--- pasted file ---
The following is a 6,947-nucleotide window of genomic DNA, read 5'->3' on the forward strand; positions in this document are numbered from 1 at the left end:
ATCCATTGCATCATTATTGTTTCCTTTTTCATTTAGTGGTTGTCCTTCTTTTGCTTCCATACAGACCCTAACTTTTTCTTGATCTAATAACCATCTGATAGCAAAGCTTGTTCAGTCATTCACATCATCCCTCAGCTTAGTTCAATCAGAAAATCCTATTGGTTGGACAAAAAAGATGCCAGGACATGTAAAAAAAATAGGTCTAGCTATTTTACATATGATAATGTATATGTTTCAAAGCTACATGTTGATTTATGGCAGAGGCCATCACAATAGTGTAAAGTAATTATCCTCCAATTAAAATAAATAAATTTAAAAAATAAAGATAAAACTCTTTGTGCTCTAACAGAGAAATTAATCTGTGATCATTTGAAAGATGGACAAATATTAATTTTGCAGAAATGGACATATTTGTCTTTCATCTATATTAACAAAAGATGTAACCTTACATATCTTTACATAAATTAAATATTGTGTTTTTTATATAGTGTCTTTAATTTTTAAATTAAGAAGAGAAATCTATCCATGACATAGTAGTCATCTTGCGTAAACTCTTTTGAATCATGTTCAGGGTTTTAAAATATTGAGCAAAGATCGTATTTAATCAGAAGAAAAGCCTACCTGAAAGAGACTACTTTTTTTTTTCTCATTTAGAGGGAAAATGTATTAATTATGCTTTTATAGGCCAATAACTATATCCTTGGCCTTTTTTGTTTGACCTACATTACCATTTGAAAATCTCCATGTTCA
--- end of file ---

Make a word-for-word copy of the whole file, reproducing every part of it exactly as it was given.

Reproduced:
The following is a 6,947-nucleotide window of genomic DNA, read 5'->3' on the forward strand; positions in this document are numbered from 1 at the left end:
ATCCATTGCATCATTATTGTTTCCTTTTTCATTTAGTGGTTGTCCTTCTTTTGCTTCCATACAGACCCTAACTTTTTCTTGATCTAATAACCATCTGATAGCAAAGCTTGTTCAGTCATTCACATCATCCCTCAGCTTAGTTCAATCAGAAAATCCTATTGGTTGGACAAAAAAGATGCCAGGACATGTAAAAAAAATAGGTCTAGCTATTTTACATATGATAATGTATATGTTTCAAAGCTACATGTTGATTTATGGCAGAGGCCATCACAATAGTGTAAAGTAATTATCCTCCAATTAAAATAAATAAATTTAAAAAATAAAGATAAAACTCTTTGTGCTCTAACAGAGAAATTAATCTGTGATCATTTGAAAGATGGACAAATATTAATTTTGCAGAAATGGACATATTTGTCTTTCATCTATATTAACAAAAGATGTAACCTTACATATCTTTACATAAATTAAATATTGTGTTTTTTATATAGTGTCTTTAATTTTTAAATTAAGAAGAGAAATCTATCCATGACATAGTAGTCATCTTGCGTAAACTCTTTTGAATCATGTTCAGGGTTTTAAAATATTGAGCAAAGATCGTATTTAATCAGAAGAAAAGCCTACCTGAAAGAGACTACTTTTTTTTTTCTCATTTAGAGGGAAAATGTATTAATTATGCTTTTATAGGCCAATAACTATATCCTTGGCCTTTTTTGTTTGACCTACATTACCATTTGAAAATCTCCATGTTCA